In another community-based initiative, du Toit et al. in “The Development of Competency-based Education for Mid-level Eye Care Professionals: A Process to Foster an Appropriate, Widely Accepted and Socially Accountable Initiative” address the dearth of trained eye care providers and training programs, and the large and increasing eye health needs in the Western Pacific region. Their goal was to ensure that regional eye health needs would be met through an iterative process combining the literature with information from consultations with local stakeholders from various fields. This information, in turn, was used to develop a list of competencies to set quality standards for educational outcomes. A framework for social accountability was used to evaluate the proposed educational initiative and the subsequent eye care service that graduates could provide. The authors found that existing human resource development and deployment is inadequate to protect and restore ocular and visual health in the region and that some of these needs could be met by task-shifting from conventional health professionals to appropriately trained mid-level personnel. A competency-based curriculum was developed to meet the eye care needs and define this new cadre of mid-level professionals in relation to other professionals. Overall, this initiative met the relevance, equity, cost effectiveness and quality criteria for social accountability. The authors feel this consultative process - where local experts and stakeholders contribute to locally-appropriate solutions - could be replicated in other regions that wish to develop initiatives for new cadres of healthcare professionals.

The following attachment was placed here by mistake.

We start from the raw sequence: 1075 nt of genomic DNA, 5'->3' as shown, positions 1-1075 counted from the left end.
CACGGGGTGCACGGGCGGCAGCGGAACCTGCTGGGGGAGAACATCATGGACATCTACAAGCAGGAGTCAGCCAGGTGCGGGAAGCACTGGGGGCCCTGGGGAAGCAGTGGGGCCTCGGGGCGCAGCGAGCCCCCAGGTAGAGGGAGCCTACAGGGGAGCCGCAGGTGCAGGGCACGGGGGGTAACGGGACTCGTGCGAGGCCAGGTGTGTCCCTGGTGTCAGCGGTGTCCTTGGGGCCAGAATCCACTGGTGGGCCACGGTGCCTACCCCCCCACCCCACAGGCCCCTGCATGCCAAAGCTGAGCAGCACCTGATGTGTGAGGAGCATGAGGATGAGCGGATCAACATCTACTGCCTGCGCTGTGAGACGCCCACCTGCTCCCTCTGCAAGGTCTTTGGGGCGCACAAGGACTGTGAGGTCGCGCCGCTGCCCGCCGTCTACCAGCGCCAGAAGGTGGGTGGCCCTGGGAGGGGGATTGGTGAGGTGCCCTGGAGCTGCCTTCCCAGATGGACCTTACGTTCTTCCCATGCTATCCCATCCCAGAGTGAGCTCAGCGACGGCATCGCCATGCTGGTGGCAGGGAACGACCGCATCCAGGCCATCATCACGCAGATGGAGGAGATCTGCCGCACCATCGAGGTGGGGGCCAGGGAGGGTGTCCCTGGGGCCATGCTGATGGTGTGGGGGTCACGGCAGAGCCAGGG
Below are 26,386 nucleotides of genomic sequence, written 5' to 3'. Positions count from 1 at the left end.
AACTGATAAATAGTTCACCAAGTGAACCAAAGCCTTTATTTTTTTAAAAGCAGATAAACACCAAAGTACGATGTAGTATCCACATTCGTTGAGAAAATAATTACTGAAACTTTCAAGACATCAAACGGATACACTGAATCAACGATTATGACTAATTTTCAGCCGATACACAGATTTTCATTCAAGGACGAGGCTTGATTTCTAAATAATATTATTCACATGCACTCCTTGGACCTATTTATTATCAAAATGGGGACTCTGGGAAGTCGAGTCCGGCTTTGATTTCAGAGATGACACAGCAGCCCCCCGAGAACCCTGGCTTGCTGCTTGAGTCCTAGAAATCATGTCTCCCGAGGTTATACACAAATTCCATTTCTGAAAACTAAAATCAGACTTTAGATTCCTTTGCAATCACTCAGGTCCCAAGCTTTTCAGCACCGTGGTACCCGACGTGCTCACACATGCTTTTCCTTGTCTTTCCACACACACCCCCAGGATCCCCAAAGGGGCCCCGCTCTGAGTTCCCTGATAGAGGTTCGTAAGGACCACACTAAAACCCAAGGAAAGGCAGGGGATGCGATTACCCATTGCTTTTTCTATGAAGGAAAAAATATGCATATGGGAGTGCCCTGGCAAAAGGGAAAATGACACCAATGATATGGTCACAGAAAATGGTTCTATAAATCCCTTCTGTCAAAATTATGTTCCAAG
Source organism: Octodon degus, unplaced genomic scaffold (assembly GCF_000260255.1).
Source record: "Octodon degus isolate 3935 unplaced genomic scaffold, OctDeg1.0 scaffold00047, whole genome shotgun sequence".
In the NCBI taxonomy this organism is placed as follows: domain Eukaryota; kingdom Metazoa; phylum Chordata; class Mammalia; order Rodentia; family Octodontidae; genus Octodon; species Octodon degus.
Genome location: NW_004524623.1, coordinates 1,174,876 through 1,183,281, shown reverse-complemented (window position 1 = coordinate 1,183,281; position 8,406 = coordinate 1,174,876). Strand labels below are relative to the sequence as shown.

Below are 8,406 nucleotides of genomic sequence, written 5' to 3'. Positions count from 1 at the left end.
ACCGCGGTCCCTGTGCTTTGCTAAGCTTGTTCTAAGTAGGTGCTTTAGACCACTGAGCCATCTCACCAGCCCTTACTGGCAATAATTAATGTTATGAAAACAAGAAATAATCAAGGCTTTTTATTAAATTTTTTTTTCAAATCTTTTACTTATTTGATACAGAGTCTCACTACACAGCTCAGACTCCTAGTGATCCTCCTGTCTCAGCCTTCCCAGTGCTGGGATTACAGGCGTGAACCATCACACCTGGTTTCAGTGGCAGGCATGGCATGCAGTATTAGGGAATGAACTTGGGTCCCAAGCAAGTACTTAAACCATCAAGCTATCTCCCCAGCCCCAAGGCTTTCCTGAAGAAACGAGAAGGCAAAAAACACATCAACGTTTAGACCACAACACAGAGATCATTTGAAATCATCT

In “Determinants of Effective Clinical Learning: A Student and Teacher Perspective in Saudi Arabia,” AlHaqwi et al. explored the perceptions of students of the College of Medicine at King Abdul-Aziz Bin Saud University for Health Sciences (KASU-HS), Riyadh, Saudi Arabia, of the features of effective clinical rotations. Twenty-four medical students, divided into three focus groups and one group of five faculty, were asked to respond to the question: “Which experiences or activities in your opinion have contributed to the development of your clinical competence?” Transcriptions of tape-recorded group interviews were analyzed using a framework analysis approach. Students identified five major themes of the things they perceived as affecting their clinical learning: provision of authentic clinical learning experiences; good organization of the clinical sessions; issues related to clinical cases; good supervision; and students’ own learning capabilities. Faculty identified three principal themes: organizational issues; appropriate supervision; and providing authentic experiences. The authors conclude that these themes need to be incorporated when planning and developing medical curricula effective in students’ clinical learning and competency-building.